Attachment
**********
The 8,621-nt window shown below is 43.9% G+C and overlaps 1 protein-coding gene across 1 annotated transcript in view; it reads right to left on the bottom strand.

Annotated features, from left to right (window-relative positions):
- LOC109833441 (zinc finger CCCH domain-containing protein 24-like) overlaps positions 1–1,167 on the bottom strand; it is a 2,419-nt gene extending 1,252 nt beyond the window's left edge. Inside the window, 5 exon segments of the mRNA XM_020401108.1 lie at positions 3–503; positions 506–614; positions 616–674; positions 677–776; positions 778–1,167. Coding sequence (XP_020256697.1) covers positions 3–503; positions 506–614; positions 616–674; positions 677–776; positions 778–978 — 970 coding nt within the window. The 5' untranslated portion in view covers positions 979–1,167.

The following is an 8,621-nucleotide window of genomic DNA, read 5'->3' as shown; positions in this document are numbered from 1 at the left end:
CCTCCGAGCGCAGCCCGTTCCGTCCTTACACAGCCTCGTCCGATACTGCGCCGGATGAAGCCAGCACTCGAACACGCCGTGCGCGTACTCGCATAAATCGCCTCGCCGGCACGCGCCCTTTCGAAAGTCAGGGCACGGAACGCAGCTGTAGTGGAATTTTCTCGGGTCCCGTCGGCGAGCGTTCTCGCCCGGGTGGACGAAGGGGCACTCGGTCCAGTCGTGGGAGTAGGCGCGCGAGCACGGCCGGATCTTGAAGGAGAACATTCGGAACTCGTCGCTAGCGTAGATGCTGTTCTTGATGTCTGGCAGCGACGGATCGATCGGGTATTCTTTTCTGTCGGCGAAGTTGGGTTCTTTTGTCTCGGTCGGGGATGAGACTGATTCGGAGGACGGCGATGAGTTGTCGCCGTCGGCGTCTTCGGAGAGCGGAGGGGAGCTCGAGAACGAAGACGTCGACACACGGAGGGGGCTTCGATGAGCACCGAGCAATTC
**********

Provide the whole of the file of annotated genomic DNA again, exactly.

The 8,621-nt window shown below is 43.9% G+C and overlaps 1 protein-coding gene across 1 annotated transcript in view; it reads right to left on the bottom strand.

Annotated features, from left to right (window-relative positions):
- LOC109833441 (zinc finger CCCH domain-containing protein 24-like) overlaps positions 1–1,167 on the bottom strand; it is a 2,419-nt gene extending 1,252 nt beyond the window's left edge. Inside the window, 5 exon segments of the mRNA XM_020401108.1 lie at positions 3–503; positions 506–614; positions 616–674; positions 677–776; positions 778–1,167. Coding sequence (XP_020256697.1) covers positions 3–503; positions 506–614; positions 616–674; positions 677–776; positions 778–978 — 970 coding nt within the window. The 5' untranslated portion in view covers positions 979–1,167.

The following is an 8,621-nucleotide window of genomic DNA, read 5'->3' as shown; positions in this document are numbered from 1 at the left end:
CCTCCGAGCGCAGCCCGTTCCGTCCTTACACAGCCTCGTCCGATACTGCGCCGGATGAAGCCAGCACTCGAACACGCCGTGCGCGTACTCGCATAAATCGCCTCGCCGGCACGCGCCCTTTCGAAAGTCAGGGCACGGAACGCAGCTGTAGTGGAATTTTCTCGGGTCCCGTCGGCGAGCGTTCTCGCCCGGGTGGACGAAGGGGCACTCGGTCCAGTCGTGGGAGTAGGCGCGCGAGCACGGCCGGATCTTGAAGGAGAACATTCGGAACTCGTCGCTAGCGTAGATGCTGTTCTTGATGTCTGGCAGCGACGGATCGATCGGGTATTCTTTTCTGTCGGCGAAGTTGGGTTCTTTTGTCTCGGTCGGGGATGAGACTGATTCGGAGGACGGCGATGAGTTGTCGCCGTCGGCGTCTTCGGAGAGCGGAGGGGAGCTCGAGAACGAAGACGTCGACACACGGAGGGGGCTTCGATGAGCACCGAGCAATTC